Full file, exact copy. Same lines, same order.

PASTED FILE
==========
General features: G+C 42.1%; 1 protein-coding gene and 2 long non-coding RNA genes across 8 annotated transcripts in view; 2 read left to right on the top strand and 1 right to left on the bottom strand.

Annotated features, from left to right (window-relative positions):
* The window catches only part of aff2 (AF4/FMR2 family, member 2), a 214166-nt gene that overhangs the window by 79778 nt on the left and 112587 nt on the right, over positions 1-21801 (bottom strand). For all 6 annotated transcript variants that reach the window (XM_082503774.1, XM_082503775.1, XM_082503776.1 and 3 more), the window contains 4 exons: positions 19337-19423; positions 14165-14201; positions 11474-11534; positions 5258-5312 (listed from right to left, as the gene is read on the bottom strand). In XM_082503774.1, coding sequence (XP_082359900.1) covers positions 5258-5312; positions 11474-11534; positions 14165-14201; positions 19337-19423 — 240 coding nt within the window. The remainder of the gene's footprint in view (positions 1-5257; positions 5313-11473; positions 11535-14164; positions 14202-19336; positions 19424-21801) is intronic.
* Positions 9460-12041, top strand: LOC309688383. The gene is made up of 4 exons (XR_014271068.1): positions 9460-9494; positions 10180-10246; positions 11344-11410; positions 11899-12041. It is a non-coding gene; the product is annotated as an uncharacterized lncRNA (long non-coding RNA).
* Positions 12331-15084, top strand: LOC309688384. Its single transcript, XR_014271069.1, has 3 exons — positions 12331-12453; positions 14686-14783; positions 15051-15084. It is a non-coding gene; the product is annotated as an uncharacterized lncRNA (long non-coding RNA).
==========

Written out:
General features: G+C 42.1%; 1 protein-coding gene and 2 long non-coding RNA genes across 8 annotated transcripts in view; 2 read left to right on the top strand and 1 right to left on the bottom strand.

Annotated features, from left to right (window-relative positions):
* The window catches only part of aff2 (AF4/FMR2 family, member 2), a 214166-nt gene that overhangs the window by 79778 nt on the left and 112587 nt on the right, over positions 1-21801 (bottom strand). For all 6 annotated transcript variants that reach the window (XM_082503774.1, XM_082503775.1, XM_082503776.1 and 3 more), the window contains 4 exons: positions 19337-19423; positions 14165-14201; positions 11474-11534; positions 5258-5312 (listed from right to left, as the gene is read on the bottom strand). In XM_082503774.1, coding sequence (XP_082359900.1) covers positions 5258-5312; positions 11474-11534; positions 14165-14201; positions 19337-19423 — 240 coding nt within the window. The remainder of the gene's footprint in view (positions 1-5257; positions 5313-11473; positions 11535-14164; positions 14202-19336; positions 19424-21801) is intronic.
* Positions 9460-12041, top strand: LOC309688383. The gene is made up of 4 exons (XR_014271068.1): positions 9460-9494; positions 10180-10246; positions 11344-11410; positions 11899-12041. It is a non-coding gene; the product is annotated as an uncharacterized lncRNA (long non-coding RNA).
* Positions 12331-15084, top strand: LOC309688384. Its single transcript, XR_014271069.1, has 3 exons — positions 12331-12453; positions 14686-14783; positions 15051-15084. It is a non-coding gene; the product is annotated as an uncharacterized lncRNA (long non-coding RNA).